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impersonate/delegate problem - ASP.NET Security

Ok.. so I've read and seen lot of messages and MSDN docs concerning the above issue.. how do I get it to work? I want to impersonate the current user accessing my website... so I turn on the site directory security to NOT allow anonymous but turn ON integrated windows authentication. Then I change the web.config to allow impersonate = "true". So far so good.. this setting will allow me to run the request process from the user to the webserver under the current users identity... Now that same process needs to access some network resources..specifically see if some windows ...

  1. #1

    Default impersonate/delegate problem

    Ok.. so I've read and seen lot of messages and MSDN docs concerning the
    above issue.. how do I get it to work?
    I want to impersonate the current user accessing my website...
    so I turn on the site directory security to NOT allow anonymous but turn ON
    integrated windows authentication.
    Then I change the web.config to allow impersonate = "true".

    So far so good.. this setting will allow me to run the request process from
    the user to the webserver under the current users identity...

    Now that same process needs to access some network resources..specifically
    see if some windows services are running on network servers... so I need to
    "delegate" the current users identity to the ASPNET...

    but I thought the impersonate="true" would do that but I guess it doesn't..
    It looks like the impersonate is only for the process b/w the client and
    webserver.

    seeing how we are running Win2000 servers and desktops.. and using Active
    Directory..
    what more do I need to get delegate to work?

    I want to be able to use the user's identity for the delegate..

    I've tried setting a valid username and password in the webconfig but I
    don't want to use that.. since it opens up the
    id/pwd to everyone in the development group..

    Do I have to turn on the property for the webserver to support delegate in
    the AD?


    Thanks,
    Jerry



    Jerry Guest

  2. #2

    Default Re: impersonate/delegate problem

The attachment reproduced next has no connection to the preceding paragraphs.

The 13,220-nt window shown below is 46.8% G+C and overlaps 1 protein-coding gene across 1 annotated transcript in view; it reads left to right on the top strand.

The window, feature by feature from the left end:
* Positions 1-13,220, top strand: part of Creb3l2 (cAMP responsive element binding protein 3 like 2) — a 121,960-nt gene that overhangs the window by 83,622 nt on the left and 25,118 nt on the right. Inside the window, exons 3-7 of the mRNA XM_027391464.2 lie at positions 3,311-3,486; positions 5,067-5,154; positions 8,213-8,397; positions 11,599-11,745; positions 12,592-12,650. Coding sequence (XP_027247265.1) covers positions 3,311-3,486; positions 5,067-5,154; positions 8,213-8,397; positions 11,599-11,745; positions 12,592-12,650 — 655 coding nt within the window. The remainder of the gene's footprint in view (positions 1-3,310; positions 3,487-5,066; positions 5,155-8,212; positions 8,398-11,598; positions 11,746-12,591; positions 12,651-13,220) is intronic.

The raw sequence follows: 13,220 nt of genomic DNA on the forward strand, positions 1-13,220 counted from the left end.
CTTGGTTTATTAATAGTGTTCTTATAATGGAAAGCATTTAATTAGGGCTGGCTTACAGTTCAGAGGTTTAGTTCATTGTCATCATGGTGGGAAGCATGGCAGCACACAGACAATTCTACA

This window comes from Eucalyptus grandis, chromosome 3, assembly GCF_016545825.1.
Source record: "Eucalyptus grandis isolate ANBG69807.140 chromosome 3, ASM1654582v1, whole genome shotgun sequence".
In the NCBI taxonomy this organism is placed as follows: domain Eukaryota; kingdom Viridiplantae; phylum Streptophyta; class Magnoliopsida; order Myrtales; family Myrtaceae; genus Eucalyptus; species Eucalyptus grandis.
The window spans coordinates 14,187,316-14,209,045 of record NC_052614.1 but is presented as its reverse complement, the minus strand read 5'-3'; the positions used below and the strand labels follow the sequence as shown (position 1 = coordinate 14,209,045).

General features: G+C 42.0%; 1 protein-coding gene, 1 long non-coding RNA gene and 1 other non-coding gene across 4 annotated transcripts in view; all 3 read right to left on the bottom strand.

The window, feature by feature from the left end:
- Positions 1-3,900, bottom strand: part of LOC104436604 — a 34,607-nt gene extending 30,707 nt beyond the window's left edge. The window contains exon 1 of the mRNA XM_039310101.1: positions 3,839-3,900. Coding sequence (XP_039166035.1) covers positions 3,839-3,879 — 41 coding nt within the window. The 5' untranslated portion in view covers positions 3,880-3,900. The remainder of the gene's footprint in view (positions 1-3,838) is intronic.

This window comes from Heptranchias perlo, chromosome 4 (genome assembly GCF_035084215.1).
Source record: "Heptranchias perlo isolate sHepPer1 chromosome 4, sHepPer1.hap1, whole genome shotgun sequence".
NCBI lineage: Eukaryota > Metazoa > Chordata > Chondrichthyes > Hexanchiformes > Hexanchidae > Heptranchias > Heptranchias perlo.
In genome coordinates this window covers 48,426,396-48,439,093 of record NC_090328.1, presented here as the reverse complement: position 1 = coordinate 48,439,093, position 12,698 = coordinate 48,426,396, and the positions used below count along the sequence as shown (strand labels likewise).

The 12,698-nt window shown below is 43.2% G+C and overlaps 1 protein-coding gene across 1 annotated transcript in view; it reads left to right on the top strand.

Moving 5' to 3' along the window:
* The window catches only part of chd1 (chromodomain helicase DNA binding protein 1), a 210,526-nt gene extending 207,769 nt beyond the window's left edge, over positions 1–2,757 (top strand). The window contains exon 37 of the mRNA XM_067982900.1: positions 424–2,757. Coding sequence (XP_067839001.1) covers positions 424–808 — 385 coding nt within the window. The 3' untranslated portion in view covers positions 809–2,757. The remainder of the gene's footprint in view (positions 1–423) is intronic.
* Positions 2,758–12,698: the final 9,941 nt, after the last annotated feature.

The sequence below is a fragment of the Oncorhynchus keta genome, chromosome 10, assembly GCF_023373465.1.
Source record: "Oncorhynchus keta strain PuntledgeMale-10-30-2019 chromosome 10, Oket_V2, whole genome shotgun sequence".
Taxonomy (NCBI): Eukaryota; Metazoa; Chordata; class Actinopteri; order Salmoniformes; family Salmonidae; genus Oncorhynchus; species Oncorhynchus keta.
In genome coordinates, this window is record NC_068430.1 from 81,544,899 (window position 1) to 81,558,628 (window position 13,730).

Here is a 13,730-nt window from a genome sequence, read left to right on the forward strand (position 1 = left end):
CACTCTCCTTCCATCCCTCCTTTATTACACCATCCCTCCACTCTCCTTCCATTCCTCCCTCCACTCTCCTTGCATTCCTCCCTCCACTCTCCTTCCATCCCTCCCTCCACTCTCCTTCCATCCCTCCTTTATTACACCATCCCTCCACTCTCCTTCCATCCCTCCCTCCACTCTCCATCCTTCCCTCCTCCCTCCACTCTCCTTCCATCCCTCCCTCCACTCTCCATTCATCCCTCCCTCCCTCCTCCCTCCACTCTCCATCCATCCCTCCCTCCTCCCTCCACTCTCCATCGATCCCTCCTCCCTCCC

Also, the machines involved are all Win2000 running Active Directory...
    The client machine is Win2000Pro. The servers are all Win2000 servers.
    -jerry


    "Jerry" <jerryysolutionbuildersinc.com> wrote in message
    news:O3BwlNUXDHA.1640TK2MSFTNGP10.phx.gbl...
    > I've been trying to do what you suggest for #2 but that does not work..
    > Simply setting the <impersonate="true"/> in the web.config and allowing
    for
    > windows auth. does not work.
    >
    > Using computer A connect to website on computer B (web server) and try
    > to see the status of a windows service on computer C on the same network
    > can not be done by what you suggest as solution #2.
    >
    > Although from what I've read from MS doc.. you should be able to but
    not...
    >
    > Jerry
    >
    > "Aadil Abbas" <maa49cornell.edu> wrote in message
    > news:uX$4HpPXDHA.2328TK2MSFTNGP12.phx.gbl...
    > > There can be two things:
    > > 1. You can create an assembly to programmatically impersonate the part
    of
    > > your application's code that is accessing Network Resources. Make sure
    to
    > > encrypt the assembly, so that it cannot be disassembled easily. You can
    > > distribute this assembly to the development team.
    > >
    > > 2. If your application clients are domain users and already have access
    to
    > > Network Resources, then you can access the Network Resources using their
    > > impersonated thread, which would just require <impersonate = "true"/>.
    > This
    > > way you can control access to the Network by changing privileges on
    Active
    > > Directory (A fine-grained control).
    > >
    > > Thanks
    > > Aadil
    > >
    > > 1. If your ASPNET application is being accessed on an intranet, and you
    > have
    > > all its users already added in Active Directory, then you can grant
    access
    > > to these users on the network resources through Active Directory and
    they
    > > should be able to access the Network Resources depending on their
    rights.
    > > The impersonated thread in ASP.NET itself inherits all user rights,
    > because
    > > its running as the user, however if you spawn a process from this thread
    > > using Process.Start(), then this new process won't inherit the user's